MANILA – The National Economic and Development Authority (NEDA) and the Department of Trade and Industry (DTI) are making their final push for the Senate to concur on the Regional Comprehensive Economic Partnership (RCEP) during this administration.
This, as the agencies once again briefed senators on Monday on the positive gains for the country in joining the RCEP.
The Senate’s concurrence is the last step before the country can deposit its instrument of ratification.
Both NEDA and DTI reiterated that lawmakers should look at the overall impact on the economy with the country’s participation in RCEP, and not only on the concerns of a particular sector.
Concerns raised by some groups in the agriculture sector in the Senate are seen to be slowing down the upper house’s concurrence on the regional free trade agreement (FTA), as they fear that the trade deal will flood the country with cheaper imported commodities.
The two agencies, especially DTI, have been allaying fears of some groups in the agriculture sector, noting that the RCEP is not a threat to the local sector.
DTI Assistant Secretary Allan Gepty, the country’s lead negotiator to RCEP, said the government has ensured that the interest of the local agriculture sector is protected.
Gepty said that during the negotiations, the country excluded sensitive agricultural products for liberalization.
“In RCEP, basically we have only liberalized 33 agricultural tariff lines. Of these 33 tariff lines, 17 are raw materials, 8 are inputs and only 8 tariff lines are final goods. This accounts for only 1.9 percent of total agricultural tariff lines and even less than 1 percent of the country’s total imports. This is very minimal compared to the huge benefits that the whole economy will gain which include the agriculture sector, industry, services, and investments,” Gepty said.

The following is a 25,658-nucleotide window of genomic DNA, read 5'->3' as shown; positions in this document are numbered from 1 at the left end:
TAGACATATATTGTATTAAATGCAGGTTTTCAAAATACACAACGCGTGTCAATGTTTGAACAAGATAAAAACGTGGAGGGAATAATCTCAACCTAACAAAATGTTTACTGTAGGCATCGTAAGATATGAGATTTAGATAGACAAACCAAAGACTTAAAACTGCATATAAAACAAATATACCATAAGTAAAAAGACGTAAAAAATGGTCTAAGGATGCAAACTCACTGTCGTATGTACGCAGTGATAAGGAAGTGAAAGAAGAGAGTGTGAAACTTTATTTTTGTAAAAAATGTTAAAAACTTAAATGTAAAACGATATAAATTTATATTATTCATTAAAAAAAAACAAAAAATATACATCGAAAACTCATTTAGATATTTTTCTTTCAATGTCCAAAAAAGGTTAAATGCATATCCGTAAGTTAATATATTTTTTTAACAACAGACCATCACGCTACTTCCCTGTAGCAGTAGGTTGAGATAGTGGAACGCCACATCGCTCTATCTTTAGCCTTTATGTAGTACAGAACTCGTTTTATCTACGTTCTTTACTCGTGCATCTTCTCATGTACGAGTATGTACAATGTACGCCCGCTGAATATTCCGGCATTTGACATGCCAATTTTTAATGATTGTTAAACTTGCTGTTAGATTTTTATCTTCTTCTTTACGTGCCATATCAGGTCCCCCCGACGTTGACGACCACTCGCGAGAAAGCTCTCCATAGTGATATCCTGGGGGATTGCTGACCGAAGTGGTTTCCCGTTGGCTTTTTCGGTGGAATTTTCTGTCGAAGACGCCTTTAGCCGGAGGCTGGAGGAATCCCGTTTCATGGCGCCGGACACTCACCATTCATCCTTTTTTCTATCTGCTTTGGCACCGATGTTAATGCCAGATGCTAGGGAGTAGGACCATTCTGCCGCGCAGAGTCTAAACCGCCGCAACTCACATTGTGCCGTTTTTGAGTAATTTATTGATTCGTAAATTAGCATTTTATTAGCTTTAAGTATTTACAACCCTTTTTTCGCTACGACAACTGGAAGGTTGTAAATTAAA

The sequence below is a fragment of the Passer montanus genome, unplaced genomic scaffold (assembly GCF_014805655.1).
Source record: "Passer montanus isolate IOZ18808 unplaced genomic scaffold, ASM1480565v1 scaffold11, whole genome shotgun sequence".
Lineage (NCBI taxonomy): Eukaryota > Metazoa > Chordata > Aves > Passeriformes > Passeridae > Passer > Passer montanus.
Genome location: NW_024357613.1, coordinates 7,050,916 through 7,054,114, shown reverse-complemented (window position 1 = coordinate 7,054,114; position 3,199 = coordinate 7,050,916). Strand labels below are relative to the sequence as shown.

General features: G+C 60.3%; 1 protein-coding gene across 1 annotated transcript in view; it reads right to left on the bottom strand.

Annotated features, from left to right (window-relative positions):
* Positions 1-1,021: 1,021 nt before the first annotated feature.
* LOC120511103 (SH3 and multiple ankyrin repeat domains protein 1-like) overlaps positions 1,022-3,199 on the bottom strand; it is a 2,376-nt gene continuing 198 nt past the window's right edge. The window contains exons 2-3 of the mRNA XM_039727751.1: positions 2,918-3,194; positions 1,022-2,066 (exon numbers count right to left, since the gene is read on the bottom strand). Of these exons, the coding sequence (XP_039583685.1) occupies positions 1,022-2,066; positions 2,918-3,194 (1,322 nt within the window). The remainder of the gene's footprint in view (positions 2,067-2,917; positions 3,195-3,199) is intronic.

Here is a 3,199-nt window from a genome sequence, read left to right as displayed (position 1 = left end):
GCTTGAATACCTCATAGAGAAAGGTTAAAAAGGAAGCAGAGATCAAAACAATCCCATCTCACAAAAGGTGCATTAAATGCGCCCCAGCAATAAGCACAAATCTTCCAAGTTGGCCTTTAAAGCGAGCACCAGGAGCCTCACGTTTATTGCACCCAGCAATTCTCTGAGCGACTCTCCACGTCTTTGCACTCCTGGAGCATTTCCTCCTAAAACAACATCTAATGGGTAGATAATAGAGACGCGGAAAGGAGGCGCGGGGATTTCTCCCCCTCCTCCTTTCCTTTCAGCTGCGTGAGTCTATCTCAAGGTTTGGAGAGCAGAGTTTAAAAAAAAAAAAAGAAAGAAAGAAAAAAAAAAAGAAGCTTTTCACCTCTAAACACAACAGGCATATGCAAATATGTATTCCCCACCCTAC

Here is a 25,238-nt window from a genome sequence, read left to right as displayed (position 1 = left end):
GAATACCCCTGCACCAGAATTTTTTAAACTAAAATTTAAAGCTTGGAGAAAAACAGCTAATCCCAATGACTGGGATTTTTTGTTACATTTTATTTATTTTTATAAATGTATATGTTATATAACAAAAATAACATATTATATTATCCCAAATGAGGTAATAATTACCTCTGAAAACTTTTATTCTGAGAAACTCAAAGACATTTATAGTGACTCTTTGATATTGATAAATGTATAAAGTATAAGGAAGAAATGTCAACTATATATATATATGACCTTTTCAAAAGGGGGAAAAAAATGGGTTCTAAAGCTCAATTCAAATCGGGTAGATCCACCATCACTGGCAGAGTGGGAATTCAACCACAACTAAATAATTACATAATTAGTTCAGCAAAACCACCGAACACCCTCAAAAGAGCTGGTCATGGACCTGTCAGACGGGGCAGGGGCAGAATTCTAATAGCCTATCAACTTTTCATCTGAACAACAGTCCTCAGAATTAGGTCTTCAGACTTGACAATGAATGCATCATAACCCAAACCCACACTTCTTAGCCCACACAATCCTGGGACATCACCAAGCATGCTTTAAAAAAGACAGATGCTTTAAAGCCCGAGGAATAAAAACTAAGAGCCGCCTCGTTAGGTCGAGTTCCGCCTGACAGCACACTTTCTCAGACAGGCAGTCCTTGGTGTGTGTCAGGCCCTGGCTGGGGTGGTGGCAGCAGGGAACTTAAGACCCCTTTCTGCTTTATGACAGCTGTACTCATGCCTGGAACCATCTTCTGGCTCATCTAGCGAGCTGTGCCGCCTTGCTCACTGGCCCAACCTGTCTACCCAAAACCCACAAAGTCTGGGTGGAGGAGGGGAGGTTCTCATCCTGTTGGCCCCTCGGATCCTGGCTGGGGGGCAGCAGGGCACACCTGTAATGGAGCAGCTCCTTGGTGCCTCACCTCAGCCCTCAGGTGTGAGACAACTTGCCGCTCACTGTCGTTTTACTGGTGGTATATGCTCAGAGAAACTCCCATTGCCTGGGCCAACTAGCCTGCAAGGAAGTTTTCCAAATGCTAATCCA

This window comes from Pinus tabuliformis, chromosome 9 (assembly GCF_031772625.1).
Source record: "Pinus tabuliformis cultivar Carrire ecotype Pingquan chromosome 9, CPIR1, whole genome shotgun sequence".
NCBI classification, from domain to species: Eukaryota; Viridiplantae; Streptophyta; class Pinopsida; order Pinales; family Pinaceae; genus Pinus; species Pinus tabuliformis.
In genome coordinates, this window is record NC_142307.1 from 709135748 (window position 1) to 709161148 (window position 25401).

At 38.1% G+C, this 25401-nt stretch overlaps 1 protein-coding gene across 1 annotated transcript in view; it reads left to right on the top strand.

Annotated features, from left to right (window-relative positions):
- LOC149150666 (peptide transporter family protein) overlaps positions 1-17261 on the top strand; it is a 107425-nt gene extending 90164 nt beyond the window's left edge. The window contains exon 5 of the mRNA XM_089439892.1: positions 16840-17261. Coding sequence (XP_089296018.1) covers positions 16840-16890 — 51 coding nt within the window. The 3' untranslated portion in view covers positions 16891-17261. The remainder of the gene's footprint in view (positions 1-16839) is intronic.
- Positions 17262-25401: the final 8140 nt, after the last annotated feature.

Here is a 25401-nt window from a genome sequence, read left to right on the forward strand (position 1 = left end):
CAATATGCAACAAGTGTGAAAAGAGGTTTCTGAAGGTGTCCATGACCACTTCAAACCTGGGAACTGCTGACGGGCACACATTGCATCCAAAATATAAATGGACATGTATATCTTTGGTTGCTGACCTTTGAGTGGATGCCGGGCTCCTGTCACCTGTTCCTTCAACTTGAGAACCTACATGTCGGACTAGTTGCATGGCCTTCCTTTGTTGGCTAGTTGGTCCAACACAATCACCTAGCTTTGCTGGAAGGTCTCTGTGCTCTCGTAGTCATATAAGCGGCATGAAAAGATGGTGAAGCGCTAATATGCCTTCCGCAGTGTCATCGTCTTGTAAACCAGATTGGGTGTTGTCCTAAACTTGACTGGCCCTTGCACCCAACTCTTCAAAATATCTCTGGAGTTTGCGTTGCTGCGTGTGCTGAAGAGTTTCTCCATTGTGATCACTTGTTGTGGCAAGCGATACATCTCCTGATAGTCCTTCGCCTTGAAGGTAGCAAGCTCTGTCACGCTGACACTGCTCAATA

For his part, Socioeconomic Planning Secretary and NEDA Director General Karl Kendrick Chua said RCEP can be ratified while the government strengthens its support to the agriculture sector.
“We will help the agriculture sector be competitive and productive because that is the foundation of our structural transformation to become a prosperous country. But not at the expense of all the other sectors that also need our support. So, what we propose is to do things in parallel: ratify the RCEP but also help the agriculture sector become more competitive,” Chua said.
During the earlier Senate hearings on RCEP, Philippine Institute for Development Studies (PIDS) research fellow Francis Mark Quimba said the country could miss a 2-percent growth in the gross domestic product (GDP) if it will not join the regional trade deal.
While other countries have ratified and are enjoying the benefits of the RCEP, the Philippines is also expected to experience a 0.26-percent decline in GDP.
“RCEP is beyond liberalization. Because of the ASEAN and the ASEAN+1 FTAs, we already have a high rate of liberalization, we are already at 85 to 95 percent. Joining RCEP just means increasing it by three points more. Delaying RCEP means losing opportunities to bring our products to other countries with lower tariffs and losing these markets, as well as other opportunities opened by RCEP in areas such as services, investment, MSMEs, e-commerce, for Filipino services exporters and skilled professionals,” DTI Secretary Ramon Lopez said.
Of the 15 signatory countries in the RCEP, only the Philippines and Indonesia have yet to deposit their instrument of ratification.
The Philippines will start enjoying the benefits of RCEP 60 days after depositing the ratification instrument. (PNA)